Background: A simple method for the measurement of LDL particle sizes is needed in clinical laboratories because a predominance of small, dense LDL (sd LDL) has been associated with coronary heart disease. We applied dynamic light scattering (DLS) to measure lipoprotein particle sizes, with special reference to sd LDL. Methods: Human serum lipoproteins isolated by a combination of ultracentrifugation and gel chromatography, or by sequential ultracentrifugation, were measured for particle size using DLS. Results: The sizes of polystyrene beads, with diameters of 21 and 28 nm according to the manufacturer, were determined by DLS as 19.3 ± 1.0 nm (mean ± SD, n = 11) and 25.5 ± 1.0 nm, respectively. The coefficients of variation for the 21 and 28 nm beads were 5.1% and 3.8% (within-run, n = 11), and 2.9% and 6.2% (between-run, n = 3), respectively. The lipoprotein sizes determined by DLS for lipoprotein fractions isolated by chromatography were consistent with the elution profile. Whole serum, four isolated lipoprotein fractions (CM + VLDL + IDL, large LDL, sd LDL and HDL) and a non-lipoprotein fraction isolated by sequential ultracentrifugation were determined by DLS to be 13.1 ± 7.5, 37.0 ± 5.2, 21.5 ± 0.8, 20.3 ± 1.1, 8.6 ± 1.5 and 8.8 ± 2.0 nm, respectively. Conclusions: The proposed DLS method can differentiate the sizes of isolated lipoprotein particles, including large LDL and sd LDL, and might be used in clinical laboratories in combination with convenient lipoprotein separation.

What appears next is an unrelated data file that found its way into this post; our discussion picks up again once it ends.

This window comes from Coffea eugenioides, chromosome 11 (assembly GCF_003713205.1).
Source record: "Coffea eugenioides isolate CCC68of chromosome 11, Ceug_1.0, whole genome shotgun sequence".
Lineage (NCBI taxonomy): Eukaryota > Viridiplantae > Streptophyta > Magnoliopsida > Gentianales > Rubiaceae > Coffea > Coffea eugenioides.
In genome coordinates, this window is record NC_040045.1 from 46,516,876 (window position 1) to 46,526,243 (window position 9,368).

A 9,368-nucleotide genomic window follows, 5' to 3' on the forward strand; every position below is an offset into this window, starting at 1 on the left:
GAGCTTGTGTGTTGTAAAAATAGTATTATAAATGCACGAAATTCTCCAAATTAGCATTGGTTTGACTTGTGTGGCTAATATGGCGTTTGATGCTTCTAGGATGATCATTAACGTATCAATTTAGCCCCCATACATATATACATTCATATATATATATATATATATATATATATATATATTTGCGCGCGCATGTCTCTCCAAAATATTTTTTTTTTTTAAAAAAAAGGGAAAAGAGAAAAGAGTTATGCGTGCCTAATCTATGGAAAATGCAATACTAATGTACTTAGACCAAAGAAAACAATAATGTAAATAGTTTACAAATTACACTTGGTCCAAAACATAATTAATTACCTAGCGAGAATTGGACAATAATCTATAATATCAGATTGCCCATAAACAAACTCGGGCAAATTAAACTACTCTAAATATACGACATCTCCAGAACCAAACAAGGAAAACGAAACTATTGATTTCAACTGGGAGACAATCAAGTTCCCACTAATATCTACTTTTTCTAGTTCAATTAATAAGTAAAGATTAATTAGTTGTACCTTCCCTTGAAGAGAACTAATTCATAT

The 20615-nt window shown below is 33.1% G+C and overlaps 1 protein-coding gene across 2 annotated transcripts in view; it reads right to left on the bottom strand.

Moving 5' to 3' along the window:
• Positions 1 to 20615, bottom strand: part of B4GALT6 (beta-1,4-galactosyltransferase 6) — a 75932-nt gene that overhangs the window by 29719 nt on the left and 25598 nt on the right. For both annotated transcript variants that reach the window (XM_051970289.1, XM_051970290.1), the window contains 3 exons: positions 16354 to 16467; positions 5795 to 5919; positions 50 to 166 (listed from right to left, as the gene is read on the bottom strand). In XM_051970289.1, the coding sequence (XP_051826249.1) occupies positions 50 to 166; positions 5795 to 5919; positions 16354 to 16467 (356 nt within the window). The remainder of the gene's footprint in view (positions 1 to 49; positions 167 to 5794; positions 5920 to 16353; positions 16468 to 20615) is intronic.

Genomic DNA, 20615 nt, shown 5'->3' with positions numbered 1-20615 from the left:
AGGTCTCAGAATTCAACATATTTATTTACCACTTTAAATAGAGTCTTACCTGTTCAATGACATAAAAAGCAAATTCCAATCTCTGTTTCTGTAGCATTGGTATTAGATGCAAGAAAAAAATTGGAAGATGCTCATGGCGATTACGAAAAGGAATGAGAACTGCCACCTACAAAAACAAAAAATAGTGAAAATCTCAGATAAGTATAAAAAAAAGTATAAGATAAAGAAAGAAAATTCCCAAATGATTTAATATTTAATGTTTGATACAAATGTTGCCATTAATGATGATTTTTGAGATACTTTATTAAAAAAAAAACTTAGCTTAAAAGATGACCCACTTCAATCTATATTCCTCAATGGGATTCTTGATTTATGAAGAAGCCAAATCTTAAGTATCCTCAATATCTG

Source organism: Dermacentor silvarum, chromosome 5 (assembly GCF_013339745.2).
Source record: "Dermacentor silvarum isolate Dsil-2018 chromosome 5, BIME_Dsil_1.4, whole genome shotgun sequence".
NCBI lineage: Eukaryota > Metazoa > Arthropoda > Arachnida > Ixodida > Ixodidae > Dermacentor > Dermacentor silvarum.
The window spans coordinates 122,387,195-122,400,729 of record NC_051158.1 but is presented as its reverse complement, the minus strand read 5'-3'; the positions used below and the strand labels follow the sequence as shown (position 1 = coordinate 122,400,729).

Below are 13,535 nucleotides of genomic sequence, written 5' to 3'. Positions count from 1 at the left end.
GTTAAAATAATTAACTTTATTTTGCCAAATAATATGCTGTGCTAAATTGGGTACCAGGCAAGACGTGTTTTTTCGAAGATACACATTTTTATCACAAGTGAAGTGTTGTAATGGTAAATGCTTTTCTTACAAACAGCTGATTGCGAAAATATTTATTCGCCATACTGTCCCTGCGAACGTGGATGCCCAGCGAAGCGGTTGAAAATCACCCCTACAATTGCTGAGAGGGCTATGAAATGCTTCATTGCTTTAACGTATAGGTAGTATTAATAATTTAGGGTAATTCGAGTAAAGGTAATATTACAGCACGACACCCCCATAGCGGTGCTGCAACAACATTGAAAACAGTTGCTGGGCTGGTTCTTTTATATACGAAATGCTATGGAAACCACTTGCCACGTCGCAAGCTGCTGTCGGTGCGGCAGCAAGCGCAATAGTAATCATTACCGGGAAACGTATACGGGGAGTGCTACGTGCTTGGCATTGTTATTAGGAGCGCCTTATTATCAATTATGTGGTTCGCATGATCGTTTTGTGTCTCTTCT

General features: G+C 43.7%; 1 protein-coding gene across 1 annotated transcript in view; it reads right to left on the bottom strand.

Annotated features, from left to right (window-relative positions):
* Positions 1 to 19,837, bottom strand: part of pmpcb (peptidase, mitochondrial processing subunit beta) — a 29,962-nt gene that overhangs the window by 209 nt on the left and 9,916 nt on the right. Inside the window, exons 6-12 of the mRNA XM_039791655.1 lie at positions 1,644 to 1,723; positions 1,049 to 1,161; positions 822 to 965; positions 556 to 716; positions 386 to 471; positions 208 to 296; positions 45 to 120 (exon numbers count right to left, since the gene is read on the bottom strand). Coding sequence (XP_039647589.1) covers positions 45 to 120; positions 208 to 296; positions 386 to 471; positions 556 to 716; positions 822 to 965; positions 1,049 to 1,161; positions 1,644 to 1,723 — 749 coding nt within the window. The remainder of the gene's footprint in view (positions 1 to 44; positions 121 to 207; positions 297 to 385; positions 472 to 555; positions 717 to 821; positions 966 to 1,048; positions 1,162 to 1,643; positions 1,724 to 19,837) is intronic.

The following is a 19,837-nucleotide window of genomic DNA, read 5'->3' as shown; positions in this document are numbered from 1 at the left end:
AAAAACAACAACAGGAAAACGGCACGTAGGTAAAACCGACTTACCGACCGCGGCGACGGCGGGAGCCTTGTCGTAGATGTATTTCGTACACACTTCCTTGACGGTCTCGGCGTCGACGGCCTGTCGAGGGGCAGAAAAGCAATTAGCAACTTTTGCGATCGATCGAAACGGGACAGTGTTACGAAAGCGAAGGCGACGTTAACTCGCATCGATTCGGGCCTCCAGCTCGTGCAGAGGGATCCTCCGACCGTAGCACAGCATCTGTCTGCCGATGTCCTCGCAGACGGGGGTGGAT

ASJC Scopus subject areas
- Clinical Biochemistry